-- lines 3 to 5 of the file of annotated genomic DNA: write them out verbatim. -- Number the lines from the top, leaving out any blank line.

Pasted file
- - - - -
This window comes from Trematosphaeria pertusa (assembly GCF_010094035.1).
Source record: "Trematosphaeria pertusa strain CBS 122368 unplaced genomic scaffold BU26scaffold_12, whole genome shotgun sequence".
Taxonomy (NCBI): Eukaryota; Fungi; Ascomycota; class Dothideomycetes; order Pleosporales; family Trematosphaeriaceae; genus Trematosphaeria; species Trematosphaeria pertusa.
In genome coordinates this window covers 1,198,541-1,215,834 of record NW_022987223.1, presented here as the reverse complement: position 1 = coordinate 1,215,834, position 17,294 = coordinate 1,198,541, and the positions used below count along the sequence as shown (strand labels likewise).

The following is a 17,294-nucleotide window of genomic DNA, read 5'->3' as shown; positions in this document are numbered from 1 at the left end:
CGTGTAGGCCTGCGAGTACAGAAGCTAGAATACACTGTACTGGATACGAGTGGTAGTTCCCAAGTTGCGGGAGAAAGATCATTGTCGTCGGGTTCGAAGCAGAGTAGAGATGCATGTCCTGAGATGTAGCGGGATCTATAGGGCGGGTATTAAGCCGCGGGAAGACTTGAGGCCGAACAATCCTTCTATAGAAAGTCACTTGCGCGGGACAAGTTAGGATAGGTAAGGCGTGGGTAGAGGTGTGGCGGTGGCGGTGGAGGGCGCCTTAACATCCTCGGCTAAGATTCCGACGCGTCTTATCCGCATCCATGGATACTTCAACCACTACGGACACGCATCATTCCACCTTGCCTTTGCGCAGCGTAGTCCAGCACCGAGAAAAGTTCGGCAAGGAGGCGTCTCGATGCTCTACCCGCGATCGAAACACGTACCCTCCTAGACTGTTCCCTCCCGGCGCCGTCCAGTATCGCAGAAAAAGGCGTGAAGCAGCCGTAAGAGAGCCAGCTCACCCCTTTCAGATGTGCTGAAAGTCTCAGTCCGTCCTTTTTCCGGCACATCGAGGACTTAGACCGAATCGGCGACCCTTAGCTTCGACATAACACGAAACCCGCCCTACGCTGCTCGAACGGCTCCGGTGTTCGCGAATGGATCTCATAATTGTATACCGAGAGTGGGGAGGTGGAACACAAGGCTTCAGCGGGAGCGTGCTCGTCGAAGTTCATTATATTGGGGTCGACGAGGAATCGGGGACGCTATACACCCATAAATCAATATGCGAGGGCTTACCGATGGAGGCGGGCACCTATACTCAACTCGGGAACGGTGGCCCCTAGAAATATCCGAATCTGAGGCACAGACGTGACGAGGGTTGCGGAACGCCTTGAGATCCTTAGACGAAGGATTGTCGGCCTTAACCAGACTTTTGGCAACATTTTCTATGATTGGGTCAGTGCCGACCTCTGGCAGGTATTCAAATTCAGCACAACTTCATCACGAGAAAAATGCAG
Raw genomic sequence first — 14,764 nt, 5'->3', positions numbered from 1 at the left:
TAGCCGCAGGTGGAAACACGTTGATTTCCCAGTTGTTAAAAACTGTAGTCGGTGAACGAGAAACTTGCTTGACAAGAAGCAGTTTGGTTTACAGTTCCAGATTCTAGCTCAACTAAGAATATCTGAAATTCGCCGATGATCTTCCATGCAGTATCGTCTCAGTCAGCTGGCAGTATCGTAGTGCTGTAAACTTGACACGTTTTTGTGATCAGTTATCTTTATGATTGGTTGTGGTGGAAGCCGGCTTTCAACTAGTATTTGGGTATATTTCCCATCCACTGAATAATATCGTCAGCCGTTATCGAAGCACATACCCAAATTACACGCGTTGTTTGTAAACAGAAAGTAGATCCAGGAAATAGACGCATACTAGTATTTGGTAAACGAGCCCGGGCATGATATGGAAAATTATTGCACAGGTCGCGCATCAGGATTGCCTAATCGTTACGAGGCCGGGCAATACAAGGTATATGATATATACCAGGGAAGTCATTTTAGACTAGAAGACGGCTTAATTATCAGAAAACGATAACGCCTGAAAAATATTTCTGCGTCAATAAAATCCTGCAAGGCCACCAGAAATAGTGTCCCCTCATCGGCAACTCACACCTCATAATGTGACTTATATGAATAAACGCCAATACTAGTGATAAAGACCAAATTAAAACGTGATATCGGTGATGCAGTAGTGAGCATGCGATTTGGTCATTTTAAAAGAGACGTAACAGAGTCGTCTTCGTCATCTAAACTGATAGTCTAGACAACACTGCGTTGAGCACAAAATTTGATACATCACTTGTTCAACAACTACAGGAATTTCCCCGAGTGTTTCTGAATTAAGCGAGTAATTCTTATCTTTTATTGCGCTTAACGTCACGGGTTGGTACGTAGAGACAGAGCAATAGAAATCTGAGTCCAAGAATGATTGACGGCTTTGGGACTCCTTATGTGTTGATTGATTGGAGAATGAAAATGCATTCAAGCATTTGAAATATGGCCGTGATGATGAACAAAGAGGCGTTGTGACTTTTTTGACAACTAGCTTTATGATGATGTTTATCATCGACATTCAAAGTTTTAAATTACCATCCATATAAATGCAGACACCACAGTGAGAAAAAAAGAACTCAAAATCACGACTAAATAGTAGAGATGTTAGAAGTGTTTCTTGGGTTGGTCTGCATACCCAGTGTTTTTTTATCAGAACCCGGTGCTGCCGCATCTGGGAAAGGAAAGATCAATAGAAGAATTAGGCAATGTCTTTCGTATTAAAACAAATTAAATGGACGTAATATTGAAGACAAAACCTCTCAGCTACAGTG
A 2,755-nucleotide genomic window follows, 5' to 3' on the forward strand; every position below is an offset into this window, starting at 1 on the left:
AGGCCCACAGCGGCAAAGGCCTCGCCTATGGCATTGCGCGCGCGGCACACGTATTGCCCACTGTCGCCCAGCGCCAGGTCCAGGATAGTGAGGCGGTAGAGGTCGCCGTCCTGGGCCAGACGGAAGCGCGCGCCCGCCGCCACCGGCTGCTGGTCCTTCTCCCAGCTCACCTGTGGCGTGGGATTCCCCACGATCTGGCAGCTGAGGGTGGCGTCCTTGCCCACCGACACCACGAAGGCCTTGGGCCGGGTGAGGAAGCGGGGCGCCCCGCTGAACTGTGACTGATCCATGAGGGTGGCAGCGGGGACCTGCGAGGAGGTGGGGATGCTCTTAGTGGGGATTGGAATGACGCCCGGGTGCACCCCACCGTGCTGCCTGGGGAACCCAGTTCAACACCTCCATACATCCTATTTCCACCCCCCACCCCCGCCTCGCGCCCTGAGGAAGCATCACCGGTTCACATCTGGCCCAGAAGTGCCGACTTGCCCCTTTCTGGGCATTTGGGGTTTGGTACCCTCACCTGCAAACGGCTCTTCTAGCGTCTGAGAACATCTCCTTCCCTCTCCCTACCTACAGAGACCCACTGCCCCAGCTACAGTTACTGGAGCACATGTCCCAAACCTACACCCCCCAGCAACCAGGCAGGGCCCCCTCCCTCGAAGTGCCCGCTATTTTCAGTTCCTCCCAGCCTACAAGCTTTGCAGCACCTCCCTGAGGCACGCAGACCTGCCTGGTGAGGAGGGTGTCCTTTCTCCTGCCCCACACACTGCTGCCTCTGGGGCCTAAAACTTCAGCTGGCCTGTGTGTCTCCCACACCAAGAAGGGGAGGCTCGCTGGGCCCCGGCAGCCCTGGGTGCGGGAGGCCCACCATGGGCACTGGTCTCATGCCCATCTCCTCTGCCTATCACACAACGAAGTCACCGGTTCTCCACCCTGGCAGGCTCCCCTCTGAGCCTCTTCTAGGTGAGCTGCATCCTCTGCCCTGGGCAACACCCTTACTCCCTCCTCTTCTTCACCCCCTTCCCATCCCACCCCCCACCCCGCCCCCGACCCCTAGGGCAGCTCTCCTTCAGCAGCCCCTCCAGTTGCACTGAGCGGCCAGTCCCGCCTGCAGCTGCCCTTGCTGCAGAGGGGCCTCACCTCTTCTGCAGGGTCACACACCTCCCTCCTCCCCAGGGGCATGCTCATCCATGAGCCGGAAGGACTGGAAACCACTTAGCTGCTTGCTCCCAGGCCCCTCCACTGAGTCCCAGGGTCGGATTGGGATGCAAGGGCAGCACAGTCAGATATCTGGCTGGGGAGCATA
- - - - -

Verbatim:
Taxonomy (NCBI): Eukaryota; Fungi; Ascomycota; class Dothideomycetes; order Pleosporales; family Trematosphaeriaceae; genus Trematosphaeria; species Trematosphaeria pertusa.
In genome coordinates this window covers 1,198,541-1,215,834 of record NW_022987223.1, presented here as the reverse complement: position 1 = coordinate 1,215,834, position 17,294 = coordinate 1,198,541, and the positions used below count along the sequence as shown (strand labels likewise).

The following is a 17,294-nucleotide window of genomic DNA, read 5'->3' as shown; positions in this document are numbered from 1 at the left end: